Major General Abdul Karim Khalaf, the spokesman for the Commander-in-Chief of the Iraqi Armed Forces, told Al Forat TV network on Monday that the demonstrators had entered Baghdad’s Alawi region through the Ahrar Bridge in an attempt to approach the headquarters of the Ministry of Justice.
The bridge leads to the heavily-fortified Green Zone, which hosts Prime Minister Adel Abdul-Mahdi’s office and other government buildings.
Khalaf added a civilian building was torched during the violence, but none of the protesters reached the prime minister’s office as security forces entered the scene and dispersed them.
Khalaf also announced that Iraqi forces will scatter gatherings outside the capital’s Tahrir Square and will not allow violence and chaos to hit the streets of the country.
Iraqi forces, he said, will never launch any crackdown on people, but warned that important government buildings constitute “a red line.”
Khalaf further pointed out that Iraqi forces had on Monday managed to disperse 38 gatherings meant to block roads.
Baghdad’s Jumhuriya Bridge — another main bridge that links Tahrir Square to the Green Zone — is in a dangerous situation after “infiltrators” inflicted heavy damage on the structure by setting fire to its bases, he warned.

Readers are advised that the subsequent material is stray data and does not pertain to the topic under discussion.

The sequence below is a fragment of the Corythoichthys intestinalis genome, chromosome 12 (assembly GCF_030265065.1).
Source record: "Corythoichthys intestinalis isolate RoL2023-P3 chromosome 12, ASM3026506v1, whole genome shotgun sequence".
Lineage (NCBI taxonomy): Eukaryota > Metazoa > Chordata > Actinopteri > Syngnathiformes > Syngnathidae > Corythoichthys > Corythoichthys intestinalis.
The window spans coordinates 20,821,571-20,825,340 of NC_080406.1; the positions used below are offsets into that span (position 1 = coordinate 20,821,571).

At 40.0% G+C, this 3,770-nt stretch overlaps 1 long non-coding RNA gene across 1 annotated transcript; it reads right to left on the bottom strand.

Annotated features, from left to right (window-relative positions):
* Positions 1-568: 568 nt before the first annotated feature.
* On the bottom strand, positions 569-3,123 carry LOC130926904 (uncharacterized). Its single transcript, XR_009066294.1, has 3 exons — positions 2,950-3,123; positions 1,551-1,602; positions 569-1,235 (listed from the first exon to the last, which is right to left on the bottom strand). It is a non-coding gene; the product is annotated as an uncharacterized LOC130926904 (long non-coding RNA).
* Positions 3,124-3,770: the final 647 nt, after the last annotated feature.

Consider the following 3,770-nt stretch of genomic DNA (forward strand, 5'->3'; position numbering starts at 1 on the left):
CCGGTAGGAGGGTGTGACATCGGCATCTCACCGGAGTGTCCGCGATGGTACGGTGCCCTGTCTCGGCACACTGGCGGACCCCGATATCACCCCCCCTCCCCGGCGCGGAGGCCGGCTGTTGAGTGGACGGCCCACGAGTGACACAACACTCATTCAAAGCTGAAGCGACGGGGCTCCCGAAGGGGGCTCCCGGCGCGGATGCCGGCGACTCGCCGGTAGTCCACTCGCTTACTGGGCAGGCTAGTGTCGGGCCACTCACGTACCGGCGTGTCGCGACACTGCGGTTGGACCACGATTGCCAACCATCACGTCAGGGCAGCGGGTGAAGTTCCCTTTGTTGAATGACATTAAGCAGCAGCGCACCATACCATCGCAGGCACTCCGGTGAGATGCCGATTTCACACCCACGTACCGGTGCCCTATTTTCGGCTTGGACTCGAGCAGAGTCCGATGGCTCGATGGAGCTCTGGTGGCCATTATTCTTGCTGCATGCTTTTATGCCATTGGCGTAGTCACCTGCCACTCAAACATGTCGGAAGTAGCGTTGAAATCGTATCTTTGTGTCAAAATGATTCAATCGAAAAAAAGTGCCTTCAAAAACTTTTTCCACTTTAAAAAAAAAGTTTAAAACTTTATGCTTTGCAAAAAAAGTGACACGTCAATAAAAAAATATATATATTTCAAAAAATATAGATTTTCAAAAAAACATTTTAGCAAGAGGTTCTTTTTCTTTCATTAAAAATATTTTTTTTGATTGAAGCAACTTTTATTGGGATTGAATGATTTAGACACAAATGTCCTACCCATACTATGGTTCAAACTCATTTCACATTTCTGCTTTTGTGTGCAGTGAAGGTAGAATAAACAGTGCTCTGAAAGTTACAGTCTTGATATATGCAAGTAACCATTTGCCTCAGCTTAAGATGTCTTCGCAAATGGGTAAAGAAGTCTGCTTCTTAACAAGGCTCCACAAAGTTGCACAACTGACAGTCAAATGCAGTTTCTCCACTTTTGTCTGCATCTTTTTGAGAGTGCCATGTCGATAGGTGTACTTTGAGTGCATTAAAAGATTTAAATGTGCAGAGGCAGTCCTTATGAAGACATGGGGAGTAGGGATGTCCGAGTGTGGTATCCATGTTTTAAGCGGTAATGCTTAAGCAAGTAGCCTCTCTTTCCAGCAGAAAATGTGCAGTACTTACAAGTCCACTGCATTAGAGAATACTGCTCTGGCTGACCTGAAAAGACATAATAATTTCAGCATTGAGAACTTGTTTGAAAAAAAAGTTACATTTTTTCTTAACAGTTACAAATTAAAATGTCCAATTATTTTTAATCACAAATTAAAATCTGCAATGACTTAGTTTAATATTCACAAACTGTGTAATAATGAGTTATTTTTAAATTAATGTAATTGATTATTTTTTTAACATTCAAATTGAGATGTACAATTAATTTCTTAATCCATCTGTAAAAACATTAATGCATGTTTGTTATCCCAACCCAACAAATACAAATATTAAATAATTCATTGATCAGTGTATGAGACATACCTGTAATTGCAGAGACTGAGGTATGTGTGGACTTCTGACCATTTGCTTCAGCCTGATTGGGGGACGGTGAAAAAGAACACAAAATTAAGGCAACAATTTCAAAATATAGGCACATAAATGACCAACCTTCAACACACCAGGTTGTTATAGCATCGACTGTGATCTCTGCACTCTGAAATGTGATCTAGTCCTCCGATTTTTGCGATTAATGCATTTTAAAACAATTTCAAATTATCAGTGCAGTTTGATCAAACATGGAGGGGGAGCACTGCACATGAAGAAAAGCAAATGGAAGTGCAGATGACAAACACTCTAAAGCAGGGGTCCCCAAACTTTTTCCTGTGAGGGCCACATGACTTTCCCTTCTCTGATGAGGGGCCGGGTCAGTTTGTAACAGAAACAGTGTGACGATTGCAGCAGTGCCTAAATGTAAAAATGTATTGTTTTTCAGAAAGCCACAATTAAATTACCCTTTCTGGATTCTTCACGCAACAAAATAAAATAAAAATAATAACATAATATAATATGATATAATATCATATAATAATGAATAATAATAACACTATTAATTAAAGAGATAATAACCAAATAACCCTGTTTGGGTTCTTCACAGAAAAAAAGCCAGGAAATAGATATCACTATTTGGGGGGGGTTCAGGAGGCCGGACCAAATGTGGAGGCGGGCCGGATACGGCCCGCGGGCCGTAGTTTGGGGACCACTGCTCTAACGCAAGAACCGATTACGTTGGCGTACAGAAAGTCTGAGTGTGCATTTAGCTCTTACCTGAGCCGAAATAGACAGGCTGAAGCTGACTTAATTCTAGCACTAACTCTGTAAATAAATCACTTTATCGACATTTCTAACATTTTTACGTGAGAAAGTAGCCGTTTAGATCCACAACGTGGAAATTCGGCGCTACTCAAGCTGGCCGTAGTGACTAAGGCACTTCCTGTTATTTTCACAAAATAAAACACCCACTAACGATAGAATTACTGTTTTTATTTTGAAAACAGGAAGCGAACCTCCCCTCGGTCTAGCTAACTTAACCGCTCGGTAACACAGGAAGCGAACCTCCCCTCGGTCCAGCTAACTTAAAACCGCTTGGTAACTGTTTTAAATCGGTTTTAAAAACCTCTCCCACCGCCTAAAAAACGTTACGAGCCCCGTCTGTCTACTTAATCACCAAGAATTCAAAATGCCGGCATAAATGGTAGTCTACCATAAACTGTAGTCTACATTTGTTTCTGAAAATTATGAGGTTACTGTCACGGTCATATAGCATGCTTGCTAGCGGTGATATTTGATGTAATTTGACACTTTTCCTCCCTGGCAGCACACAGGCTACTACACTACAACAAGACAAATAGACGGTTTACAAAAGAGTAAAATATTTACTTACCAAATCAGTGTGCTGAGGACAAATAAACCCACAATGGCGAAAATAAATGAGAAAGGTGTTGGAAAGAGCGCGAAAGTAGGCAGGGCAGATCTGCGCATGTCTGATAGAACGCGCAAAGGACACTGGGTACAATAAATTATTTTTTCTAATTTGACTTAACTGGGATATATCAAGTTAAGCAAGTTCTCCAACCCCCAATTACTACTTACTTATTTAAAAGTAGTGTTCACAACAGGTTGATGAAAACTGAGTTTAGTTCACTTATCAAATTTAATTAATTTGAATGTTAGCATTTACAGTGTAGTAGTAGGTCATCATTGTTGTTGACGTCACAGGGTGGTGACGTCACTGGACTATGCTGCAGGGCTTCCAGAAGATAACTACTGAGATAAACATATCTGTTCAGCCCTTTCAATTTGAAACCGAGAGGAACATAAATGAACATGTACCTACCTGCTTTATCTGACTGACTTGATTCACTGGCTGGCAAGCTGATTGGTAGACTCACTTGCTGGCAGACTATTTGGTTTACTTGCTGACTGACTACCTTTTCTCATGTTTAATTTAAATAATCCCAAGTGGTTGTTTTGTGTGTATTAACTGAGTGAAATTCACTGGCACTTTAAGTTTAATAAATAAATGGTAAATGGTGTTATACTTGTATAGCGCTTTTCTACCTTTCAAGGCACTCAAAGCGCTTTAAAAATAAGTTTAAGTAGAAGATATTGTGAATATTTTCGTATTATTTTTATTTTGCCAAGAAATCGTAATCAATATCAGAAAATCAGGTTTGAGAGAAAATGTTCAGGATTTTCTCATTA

Security forces have in recent days tried to keep protesters from crossing the two main bridges to the Green Zone.
On Monday, thousands of anti-government protesters flocked into the streets of the Iraqi capital.
There were conflicting reports of fatalities in the demonstration.
Reuters reported that at least six people, five in Baghdad and another in the town of Shatra, had been killed in clashes with security forces.
However, a spokesperson for the Iraqi premier disputed the claims about the fatalities, telling the Doha-based Al Jazeera broadcaster that “no one has been killed [in Baghdad] this evening.”
Elsewhere, protesters on Monday shut off several local government offices in the Iraqi city of Nasiriyah and blocked roads in the city of Diwaniyah, where most government offices and schools were closed.
The demonstrations came one day after Abdul-Mahdi called for markets, factories, schools and universities to reopen and appealed to protesters to suspend their movement, which is hurting the Iraqi economy.
Iraq’s PM urges end to street protestsIraq’s Prime Minister Adil Abdul-Mahdi has called for an end to street protests.
He differentiated between peaceful protesters and “outlaws” who had used demonstrators as “human shields” while attacking security forces.
Qais Khazali, the leader of the Asa’ib Ahl al-Haq, which is part of Iraq’s Popular Mobilization Units (PMU), told Iraqi TV that the US, Israel, some Persian Gulf Arab states and local officials were working to “incite strife and chaos” in Iraq.
At the start of October, street protests erupted in several Iraqi cities over unemployment and a lack of basic services.
The rallies resumed on October 25 after a pause of about two weeks, but took a violent turn. Over 150 people lost their lives in the first round, according to official figures.